The World Bank went on to revise upward its projection for Turkey’s gross domestic product (GDP) growth in 2020, according to its new Global Economic Outlook report.
The international financial institution estimates that the Turkish economy has grown 0.5% in 2020, up from an estimated 3.8% contraction in June, "amid a substantial expansion in credit," the report said Tuesday.
It projects the global economy would see subdued recovery in 2021 but also sees plenty of risks, following the sharp contraction in 2020, which would be the biggest plunge in global output since 1945.
Turkey is forecast to see its GDP grow 4.5% in 2021, down from previous expectations of a 5% increase.
"The outlook has been downgraded as the sharp acceleration in new COVID-19 cases, weaker-than-expected international tourism, and tighter than-anticipated monetary policy weigh on the recovery," the report said.
The economy is estimated to see a 5% growth in 2022.
"Despite hikes in the policy interest rate, the lira hit new lows against the U.S. dollar, which eroded balance sheets and limited the space available for additional countercyclical policy responses," it said.
Driven by fiscal stimulus and the lifting of virus-related lockdowns, Turkey’s economy roared to a more-than-expected 6.7% growth rate in the third quarter, after contracting by 9.9% in the previous three months when lockdowns were imposed to curb the initial coronavirus wave.
The burst of growth included a more than 15% jump from the previous quarter.
Ankara projects the 2020 growth to come in at 0.3% but has said a contraction of 1.5% is possible under a worst-case scenario. It projects a rebound of 5.8% in 2021.
Biggest plunge since 1945
World Bank predicted that the global economy would experience a subdued recovery this year from the devastating pandemic but it warned that the near-term outlook is highly uncertain and growth could be imperiled if coronavirus infections and delays in the rollout of vaccines continue.
It forecast 4% growth this year following a 4.3% decline in 2020, the biggest plunge in global output since a contraction of 9.8% in 1945 as nations demobilized at the end of World War II.
By comparison, the global recession triggered by the Great Depression of the 1930s saw growth shrink by 4.8% on average from 1930 through 1932. The 2008 financial crisis triggered a 1.8% drop in global output in 2009.
"If history is any guide, the global economy is heading for a decade of growth disappointments unless policymakers put in place comprehensive reforms," the bank warned, citing the global pandemic layered over economic trends already in play.
"While the global economy appears to have entered a subdued recovery, policymakers face formidable challenges in public health, debt management, budget policies, central banking and structural reforms," World Bank President David Malpass was cited as saying by the Associated Press (AP).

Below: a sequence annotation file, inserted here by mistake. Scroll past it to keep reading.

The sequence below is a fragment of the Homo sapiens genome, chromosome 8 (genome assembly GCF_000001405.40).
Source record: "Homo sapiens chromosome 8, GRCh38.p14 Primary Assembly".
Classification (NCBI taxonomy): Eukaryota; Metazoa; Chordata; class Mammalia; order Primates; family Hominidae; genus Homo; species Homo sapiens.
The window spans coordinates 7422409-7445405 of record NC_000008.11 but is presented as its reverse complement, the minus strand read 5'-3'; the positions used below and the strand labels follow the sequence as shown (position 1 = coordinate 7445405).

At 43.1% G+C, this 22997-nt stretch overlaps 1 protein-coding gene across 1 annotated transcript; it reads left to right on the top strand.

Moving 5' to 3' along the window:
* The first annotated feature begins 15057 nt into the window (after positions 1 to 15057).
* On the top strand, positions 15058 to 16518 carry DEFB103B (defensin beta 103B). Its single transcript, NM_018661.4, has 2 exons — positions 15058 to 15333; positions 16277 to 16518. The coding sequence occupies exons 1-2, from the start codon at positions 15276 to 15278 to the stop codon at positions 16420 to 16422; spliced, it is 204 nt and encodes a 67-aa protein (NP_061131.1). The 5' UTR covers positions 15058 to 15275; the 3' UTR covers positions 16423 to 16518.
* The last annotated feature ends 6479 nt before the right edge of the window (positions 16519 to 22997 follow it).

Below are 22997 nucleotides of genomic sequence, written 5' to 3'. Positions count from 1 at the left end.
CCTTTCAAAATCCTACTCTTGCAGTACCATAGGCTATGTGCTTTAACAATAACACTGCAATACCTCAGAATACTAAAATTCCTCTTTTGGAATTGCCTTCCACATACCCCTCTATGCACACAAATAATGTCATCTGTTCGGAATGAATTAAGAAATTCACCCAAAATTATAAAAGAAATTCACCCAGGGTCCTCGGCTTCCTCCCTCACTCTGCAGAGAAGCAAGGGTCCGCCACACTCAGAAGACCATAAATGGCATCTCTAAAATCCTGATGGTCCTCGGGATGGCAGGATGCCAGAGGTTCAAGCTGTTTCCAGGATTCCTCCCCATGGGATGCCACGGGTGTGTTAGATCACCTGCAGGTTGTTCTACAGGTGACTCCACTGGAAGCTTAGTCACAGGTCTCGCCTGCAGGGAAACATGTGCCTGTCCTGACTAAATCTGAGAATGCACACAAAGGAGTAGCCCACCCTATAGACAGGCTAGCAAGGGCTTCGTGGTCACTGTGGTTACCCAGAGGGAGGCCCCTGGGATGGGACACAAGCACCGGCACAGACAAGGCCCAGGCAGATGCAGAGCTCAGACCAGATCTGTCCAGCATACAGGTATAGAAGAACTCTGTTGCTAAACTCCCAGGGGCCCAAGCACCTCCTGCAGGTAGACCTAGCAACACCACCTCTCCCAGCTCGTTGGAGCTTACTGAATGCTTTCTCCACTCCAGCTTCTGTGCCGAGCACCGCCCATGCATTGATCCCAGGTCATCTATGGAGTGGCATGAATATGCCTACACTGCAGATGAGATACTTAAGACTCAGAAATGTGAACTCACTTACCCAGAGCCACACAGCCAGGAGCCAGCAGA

The bank said global growth will be aided by a recovery this year to GDP growth of 3.5% in the U.S. and an even bigger 7.9% rebound in China, the world’s two biggest economies. For 2020, the World Bank expects GDP in the United States to fall by 4.3% while it predicted a modest 2% increase in China.
Because of the uncertainty caused by the current resurgence in virus cases and initial problems in distributing vaccines, the World Bank cautioned that its forecast is highly uncertain.
Under a scenario where virus cases continue to rise and the rollout of the vaccine does not accelerate, global growth could be reduced to a meager 1.6% this year.
The new report boosted global growth for 2020 by 0.9 percentage points from its June forecast, reflecting in part a better-than-expected performance in China and the U.S. But the forecast trimmed the outlook for 2021 by 0.2 percentage points.
For the United States, the decline for 2020 was revised up by 2.5 percentage points to a smaller decline of 3.6%, and the 3.5% rebound for 2021 was lowered by half a percentage point.
To combat the sharp downturn, the World Bank has made $160 billion available to help more than 100 countries protect the poor, support businesses and bolster the recovery.
Malpass, in a briefing for reporters, said the World Bank was making available $12 billion to provide 1 billion COVID-19 vaccinations to poor countries.
"People at the bottom of the income scale were hardest hit by the shutdowns and recession and will most likely be the slowest to regain jobs and get vaccinations," Malpass said.
The World Bank expects the euro area will suffer a 7.4% drop in growth for 2020 followed by a 3.6% rise in 2021, while it says Japan's growth will fall 5.3% in 2020 and then rebound by 2.5% this year.
For all advanced economies, the World Bank predicted a drop of 5.4% in 2020 and a rise of 3.3% in 2021. For emerging markets and developing countries, the World Bank said when all figures are reported, growth will have dropped 2.6% in 2020 and that will be followed by an increase of 5% this year.